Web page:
What is a Syndicated Loan?

Published by Thomas Herold in Corporate Finance, Investments, Trading

'Syndicated Loan' is explained in detail and with examples in the Investments edition of the Herold Financial Dictionary, which you can get from Amazon in Ebook or Paperback edition.

Syndicated Loan refers to a special type of loan which a group of lenders provides to a borrower. It is also called a syndicated bank facility. The lending group that works in concert is known as a syndicate. Their mission is to pool their resources in order to offer funds to single individual borrowers. The borrower does not have to be a corporation in every single scenario. It could similarly be a large project, corporation, or even sovereign government. Such loans might be made up of credit lines, fixed dollar amounts in funding, or some happy combination of the two concepts.

The reason that Syndicated Loans become necessary is because sometimes projects grow too big for only one lender to underwrite them or because a particular project requires a specialized type of lender which boasts significant expertise and experience in handling a particular asset class. This permits them to spread around the considerable risk of the larger project and enables other financiers to have a part in such interesting and potentially lucrative financial opportunities which may be simply too big for the capital bases of the individual participants. The interest rates associated with this kind of loan will either be floating or fixed. This will hinge on a specific benchmark interest rate like the LIBOR London Interbank Offered Rate.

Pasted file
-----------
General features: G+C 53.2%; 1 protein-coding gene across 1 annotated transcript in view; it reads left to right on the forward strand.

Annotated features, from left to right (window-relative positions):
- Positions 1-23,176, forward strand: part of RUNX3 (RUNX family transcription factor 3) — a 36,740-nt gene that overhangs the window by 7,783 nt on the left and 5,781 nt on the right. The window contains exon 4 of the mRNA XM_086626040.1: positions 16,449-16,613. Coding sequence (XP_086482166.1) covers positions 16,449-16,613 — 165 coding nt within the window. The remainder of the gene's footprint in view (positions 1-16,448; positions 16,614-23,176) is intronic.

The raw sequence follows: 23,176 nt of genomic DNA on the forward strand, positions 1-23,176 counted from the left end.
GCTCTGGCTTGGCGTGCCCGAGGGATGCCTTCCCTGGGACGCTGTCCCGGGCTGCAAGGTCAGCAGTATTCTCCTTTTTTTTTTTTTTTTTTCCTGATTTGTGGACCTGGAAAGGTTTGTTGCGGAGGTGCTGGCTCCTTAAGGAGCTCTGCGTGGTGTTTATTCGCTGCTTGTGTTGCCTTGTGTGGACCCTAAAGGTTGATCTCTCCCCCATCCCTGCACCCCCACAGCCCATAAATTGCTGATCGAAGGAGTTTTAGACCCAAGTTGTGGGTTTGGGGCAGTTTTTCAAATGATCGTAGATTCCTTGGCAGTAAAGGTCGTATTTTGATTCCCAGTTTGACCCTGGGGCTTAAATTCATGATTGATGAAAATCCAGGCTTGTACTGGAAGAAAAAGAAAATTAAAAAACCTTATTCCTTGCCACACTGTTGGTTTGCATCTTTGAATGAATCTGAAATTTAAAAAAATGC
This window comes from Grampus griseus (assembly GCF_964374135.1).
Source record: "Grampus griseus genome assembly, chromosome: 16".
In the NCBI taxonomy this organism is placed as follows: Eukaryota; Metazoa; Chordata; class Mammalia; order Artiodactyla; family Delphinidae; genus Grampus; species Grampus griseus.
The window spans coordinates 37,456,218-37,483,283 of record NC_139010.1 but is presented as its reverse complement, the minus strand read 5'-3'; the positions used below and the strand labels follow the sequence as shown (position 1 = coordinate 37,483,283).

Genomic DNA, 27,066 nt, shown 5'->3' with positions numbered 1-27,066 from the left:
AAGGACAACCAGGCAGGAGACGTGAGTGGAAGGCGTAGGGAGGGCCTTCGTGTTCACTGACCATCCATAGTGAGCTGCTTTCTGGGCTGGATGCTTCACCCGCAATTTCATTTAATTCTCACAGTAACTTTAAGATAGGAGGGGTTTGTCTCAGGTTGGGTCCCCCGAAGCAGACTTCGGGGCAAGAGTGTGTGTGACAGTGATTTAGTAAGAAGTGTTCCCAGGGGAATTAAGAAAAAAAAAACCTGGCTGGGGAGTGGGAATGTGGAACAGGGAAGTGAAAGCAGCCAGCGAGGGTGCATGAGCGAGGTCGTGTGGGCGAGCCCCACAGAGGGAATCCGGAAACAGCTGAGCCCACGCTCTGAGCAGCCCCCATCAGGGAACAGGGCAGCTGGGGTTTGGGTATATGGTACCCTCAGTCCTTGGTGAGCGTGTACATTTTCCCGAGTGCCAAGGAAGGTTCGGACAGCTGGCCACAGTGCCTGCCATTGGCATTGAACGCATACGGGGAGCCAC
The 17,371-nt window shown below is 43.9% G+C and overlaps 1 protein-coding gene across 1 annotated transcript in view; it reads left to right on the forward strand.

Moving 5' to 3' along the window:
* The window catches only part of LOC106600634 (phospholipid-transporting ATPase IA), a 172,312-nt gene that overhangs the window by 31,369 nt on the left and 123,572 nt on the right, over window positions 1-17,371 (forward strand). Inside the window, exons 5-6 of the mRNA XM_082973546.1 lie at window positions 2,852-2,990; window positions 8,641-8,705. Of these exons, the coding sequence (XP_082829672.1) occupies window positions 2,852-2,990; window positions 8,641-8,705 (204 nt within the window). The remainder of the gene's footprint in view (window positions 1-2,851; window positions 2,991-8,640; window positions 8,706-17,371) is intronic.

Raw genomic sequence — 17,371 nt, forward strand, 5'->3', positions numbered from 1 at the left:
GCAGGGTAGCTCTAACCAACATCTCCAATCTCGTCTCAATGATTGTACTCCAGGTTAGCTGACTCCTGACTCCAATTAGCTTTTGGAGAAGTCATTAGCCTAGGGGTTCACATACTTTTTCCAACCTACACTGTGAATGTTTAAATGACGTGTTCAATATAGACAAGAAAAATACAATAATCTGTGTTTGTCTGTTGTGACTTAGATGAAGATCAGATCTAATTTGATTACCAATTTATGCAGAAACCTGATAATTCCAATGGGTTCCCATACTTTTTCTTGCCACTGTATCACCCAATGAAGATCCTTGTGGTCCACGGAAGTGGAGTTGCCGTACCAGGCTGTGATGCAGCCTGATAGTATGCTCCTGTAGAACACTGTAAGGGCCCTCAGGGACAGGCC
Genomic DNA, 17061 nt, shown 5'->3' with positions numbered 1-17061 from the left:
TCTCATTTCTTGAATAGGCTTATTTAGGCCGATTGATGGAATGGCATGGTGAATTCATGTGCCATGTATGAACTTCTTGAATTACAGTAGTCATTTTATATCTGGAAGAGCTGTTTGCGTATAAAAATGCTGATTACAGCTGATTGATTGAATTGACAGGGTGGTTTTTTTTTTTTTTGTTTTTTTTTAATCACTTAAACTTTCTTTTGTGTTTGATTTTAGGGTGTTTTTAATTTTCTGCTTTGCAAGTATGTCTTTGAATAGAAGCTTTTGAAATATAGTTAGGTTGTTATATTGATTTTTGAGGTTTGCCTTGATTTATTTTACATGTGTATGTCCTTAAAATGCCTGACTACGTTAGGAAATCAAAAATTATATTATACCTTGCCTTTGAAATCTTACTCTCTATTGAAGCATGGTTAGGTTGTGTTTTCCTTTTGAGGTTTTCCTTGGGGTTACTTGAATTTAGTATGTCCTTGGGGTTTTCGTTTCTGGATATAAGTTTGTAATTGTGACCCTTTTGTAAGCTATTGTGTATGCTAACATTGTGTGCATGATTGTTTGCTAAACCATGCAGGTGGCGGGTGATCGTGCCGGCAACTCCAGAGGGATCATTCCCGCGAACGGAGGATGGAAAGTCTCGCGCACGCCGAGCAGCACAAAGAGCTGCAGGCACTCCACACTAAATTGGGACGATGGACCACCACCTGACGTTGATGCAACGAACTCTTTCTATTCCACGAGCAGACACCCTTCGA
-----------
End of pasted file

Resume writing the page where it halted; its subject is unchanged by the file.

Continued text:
Various important components exist with a Syndicated Loan. The underwriter or lead bank is the agent, arranger, or leading lender. Such a lead lender will often put up a more significant percentage of the funding. It may also choose to handle such responsibilities as administrating the syndicate and dispersing the cash flows to the other members of the syndicate.

The primary ultimate goal in such syndicated lending lies in spreading around the default risk of the borrower over a range of lenders, including institutional investors, banks, hedge funds, and pension funds. As these Syndicated Loans are often far larger than a typical bank loan, the risks of only a single borrow defaulting could ruin only one lender. Such types of loans are also commonly employed with the leveraged buyout set in order to pay for a major corporate acquisition using both debts financing and funding.

Such Syndicated Loans will often be offered on what is called a best-effort basis. This means that when sufficient numbers of investors are not able to be brought on board, then the borrower’s final amount will be less than originally forecast. Such loans might also be split into dual tranches. One group like the banks would be standard revolving funders while the institutional investors would be used to funding fixed rates varieties of term loans.

It is important to remember that Syndicated Loans are often way too big for only one lender to take on alone. It is always helpful to consider a real world example with a complex concept such as this one. Consider Tencent Holdings Limited. This just happens to be Asia’s largest Internet company. They own WeChat and QQ instant messaging systems. They sought out a syndicated loan in the amount of $4.4 billion back on June 6th of 2016. Such a loan was anticipated to help fund additional company acquisitions. It was considered to be a fantastic investment for those investors who were looking out for a credit safe haven in the midst of rising default risks across China.

This loan was underwritten by five different major global financial institutions. These were HSBC Holdings PLC (Britain and Europe’s largest bank), Citigroup Inc., Bank of China, Australia & New Zealand Banking Group, and Mizuho Financial Group Inc. The five mega banks combined their powers in order to fund a syndicated loan which was a five year term facility that they split between a revolver and a term loan.

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The term 'Syndicated Loan' is included in the Investments edition of the Herold Financial Dictionary, which you can get from Amazon in Ebook or Paperback edition.